Splitting up the Pie: Considerations for setting initial equity ownership among founders

How much should each founder get?

So you and a few others have decided to take the leap and found a new start-up – congrats!!  Now you just need to decide how to divvy up the equity ownership.  Easy, right?

If you default to splitting it up equally among the founders, you maybe making a huge mistake, one with a long-term impact on your working relationship and therefore the success of your business.

All too often we see founding teams decide to divide the pie up evenly when they start.  When we ask them why, they often admit they did not want to create a conflict and decided it would be easier to share equally.  While there are certainly examples of successful companies where this is exactly how they handled it, we would respectfully suggest you take a different approach.

Instead of sharing ownership equally, agree this is a critical part of the decision in founding the company, then sit down to discuss it in detail.  Let each person represent their personal opinion on how the pie (aka company) should be split and their reasoning for this. In the situation described above, if the person taking the CEO reins is expected to keep that role long-term, it is logical to expect they would own a larger share of the business, just as a VP Marketing would be expected to own a smaller piece.  Yes, every situation is unique in some ways, but usually not so unique that you can justify an equal equity split between the CEO and VP Marketing, even if they are both founders.

So, how to deal with the conflict this can create and ensure you have a good working relationship from the start? We always have the same reply – if you are not comfortable disagreeing with your co-founders and dealing with the conflicts that a topic of this much importance, you should reconsider starting a company with this team.  Odds are you will work together for a number of years and during that time you will run into countless situations where you do not agree on the best course of action, or are unhappy with one of your co-founders for some reason.  What better time than right now to figure out if your team will be able to work through these situations together and come out the other side stronger for it?

For companies that have taken our advice and had the “hard” discussion on equity up front we have without fail heard positive results from the process (note:  this does not mean all the companies succeeded in the end).  Invariably the equity splits are not equal but each of the participants comes away comfortable with their ownership and the reasoning behind it.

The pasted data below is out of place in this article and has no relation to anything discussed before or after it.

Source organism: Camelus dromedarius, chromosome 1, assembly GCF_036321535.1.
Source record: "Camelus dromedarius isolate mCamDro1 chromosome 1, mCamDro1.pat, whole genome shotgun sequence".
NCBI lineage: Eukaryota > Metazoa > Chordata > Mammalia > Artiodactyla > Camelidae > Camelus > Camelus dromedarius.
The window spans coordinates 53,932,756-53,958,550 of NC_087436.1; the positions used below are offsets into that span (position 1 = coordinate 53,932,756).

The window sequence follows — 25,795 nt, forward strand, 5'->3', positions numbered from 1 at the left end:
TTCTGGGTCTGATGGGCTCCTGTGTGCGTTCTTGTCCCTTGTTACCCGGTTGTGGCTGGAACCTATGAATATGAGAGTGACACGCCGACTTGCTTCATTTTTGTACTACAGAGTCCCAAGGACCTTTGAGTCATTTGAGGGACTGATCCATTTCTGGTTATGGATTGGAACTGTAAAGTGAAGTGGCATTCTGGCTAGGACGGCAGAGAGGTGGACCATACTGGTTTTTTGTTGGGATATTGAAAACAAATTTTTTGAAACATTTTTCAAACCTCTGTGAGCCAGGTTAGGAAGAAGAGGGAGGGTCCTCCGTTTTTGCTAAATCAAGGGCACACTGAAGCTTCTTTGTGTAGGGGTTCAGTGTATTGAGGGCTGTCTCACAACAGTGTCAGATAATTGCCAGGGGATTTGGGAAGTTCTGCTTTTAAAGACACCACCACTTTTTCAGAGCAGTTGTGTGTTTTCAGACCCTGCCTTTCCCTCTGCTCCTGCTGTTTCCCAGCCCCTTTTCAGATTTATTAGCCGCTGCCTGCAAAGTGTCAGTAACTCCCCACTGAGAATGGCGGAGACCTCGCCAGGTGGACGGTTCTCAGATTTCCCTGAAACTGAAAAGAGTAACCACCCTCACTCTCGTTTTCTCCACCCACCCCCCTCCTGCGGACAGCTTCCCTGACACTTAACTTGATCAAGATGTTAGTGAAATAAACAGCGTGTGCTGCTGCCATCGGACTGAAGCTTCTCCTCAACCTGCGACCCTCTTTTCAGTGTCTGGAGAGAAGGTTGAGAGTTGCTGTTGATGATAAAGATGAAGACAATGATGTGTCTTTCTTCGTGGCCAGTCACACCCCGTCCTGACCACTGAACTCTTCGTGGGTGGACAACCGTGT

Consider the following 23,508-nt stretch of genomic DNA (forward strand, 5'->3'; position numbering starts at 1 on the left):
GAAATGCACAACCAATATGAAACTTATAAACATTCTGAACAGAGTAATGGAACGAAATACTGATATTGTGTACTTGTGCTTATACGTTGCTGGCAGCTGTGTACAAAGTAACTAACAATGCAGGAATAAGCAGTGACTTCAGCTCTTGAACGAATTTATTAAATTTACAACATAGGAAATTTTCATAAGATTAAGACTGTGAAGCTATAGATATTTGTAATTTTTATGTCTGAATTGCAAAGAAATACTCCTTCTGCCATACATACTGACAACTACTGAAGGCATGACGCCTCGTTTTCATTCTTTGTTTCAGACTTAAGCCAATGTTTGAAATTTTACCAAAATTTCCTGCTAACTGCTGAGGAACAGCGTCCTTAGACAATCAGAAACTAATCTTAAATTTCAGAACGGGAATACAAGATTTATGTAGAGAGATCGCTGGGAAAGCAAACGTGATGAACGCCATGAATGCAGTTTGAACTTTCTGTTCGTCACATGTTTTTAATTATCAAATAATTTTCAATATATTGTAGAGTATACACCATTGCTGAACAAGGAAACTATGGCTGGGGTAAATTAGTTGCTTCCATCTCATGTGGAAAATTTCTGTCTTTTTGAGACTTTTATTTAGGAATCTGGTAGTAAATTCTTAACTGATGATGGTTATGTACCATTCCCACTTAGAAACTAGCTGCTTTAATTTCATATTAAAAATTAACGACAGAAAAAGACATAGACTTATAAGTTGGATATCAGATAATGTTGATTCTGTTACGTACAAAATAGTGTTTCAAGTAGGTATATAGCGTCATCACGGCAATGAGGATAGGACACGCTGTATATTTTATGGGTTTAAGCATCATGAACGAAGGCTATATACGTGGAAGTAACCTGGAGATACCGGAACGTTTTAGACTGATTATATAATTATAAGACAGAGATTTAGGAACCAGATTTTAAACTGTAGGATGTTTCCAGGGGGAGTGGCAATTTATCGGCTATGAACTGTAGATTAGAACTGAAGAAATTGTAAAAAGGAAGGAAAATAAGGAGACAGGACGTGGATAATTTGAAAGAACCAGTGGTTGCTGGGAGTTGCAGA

Below is a framework you might consider using for this discussion.  There are a few simple steps that require you to pull together a little bit of data (or ask us and we’ll see if we can give you what you need), and will require you to think about each of the individual founders, their role and long-term expected contributions.

Step One: Determine equity ownership for each person if they were not a founder

Figure out what an employee being hired into each of the respective founder roles would likely receive in terms of equity ownership.  We recommend you think about this as a company that just closed a Series A financing round, and all these positions are being filled on the same day.

For the sake of this example, lets assume the middle of the range for a CEO hired in this situation would be a grant equal to seven percent, a CTO would receive three percent and a VP Marketing two percent.  As shown in the sheet below, you have a ratio of  7% – 3% – 2%, or applied to a one hundred point scale (as in 100% of the company equity), 58.33% – 25.00% – 16.67%

Step Two: Make situational specific adjustments

Start with the 7% – 3% – 2% ratio and adjust as you think appropriate.  There are a number of reasons you might adjust someone up or down, and you should think about these possible factors and then sit down to discuss them and agree on which are relevant and applicable.  Possible factors to consider might include the prior experience of each founder including in the role they will be taking at the company, each person’s respective time and financial commitment to the concept before the founding of the business, and each person’s specific domain experience in the sector the business will be focused.  For this example we’ll include the following factors:

(1)  The CEO is a first time CEO, and while the founders think he/she is capable of filling the role over the long-term, this is not a certainty.  If this person was hired into the role they’d get a lower equity grant to reflect this inexperience.  In this case the founders agree it would be closer to 5.5% instead of 7%.

(2)  The CTO is an experienced VP Engineering and is planning to fill a dual role for the first 12 months and then recruit a VP Engineering into the business.  Given this dual role, but accounting for the 12 months they will hold it, the founders agree this person would get an extra 1% grant if they were hired in to fill these roles soon after a Series A closed.

(3)  The VP, Marketing has good experience in this role and has some of the key contacts needed to launch the business.  This person also played an important role in bringing the three founders together in the first place.  The founders agree that these factors warrant a bump of 1.5% to 3.5%.

Making these changes you now have equity ownerships of 5.5% – 4.0% – 3.5%.  Again, applying this to a 100% scale, the resulting equity ownership would be (rounded to the nearest full percentage point) 42.31% – 30.77% – 26.92%.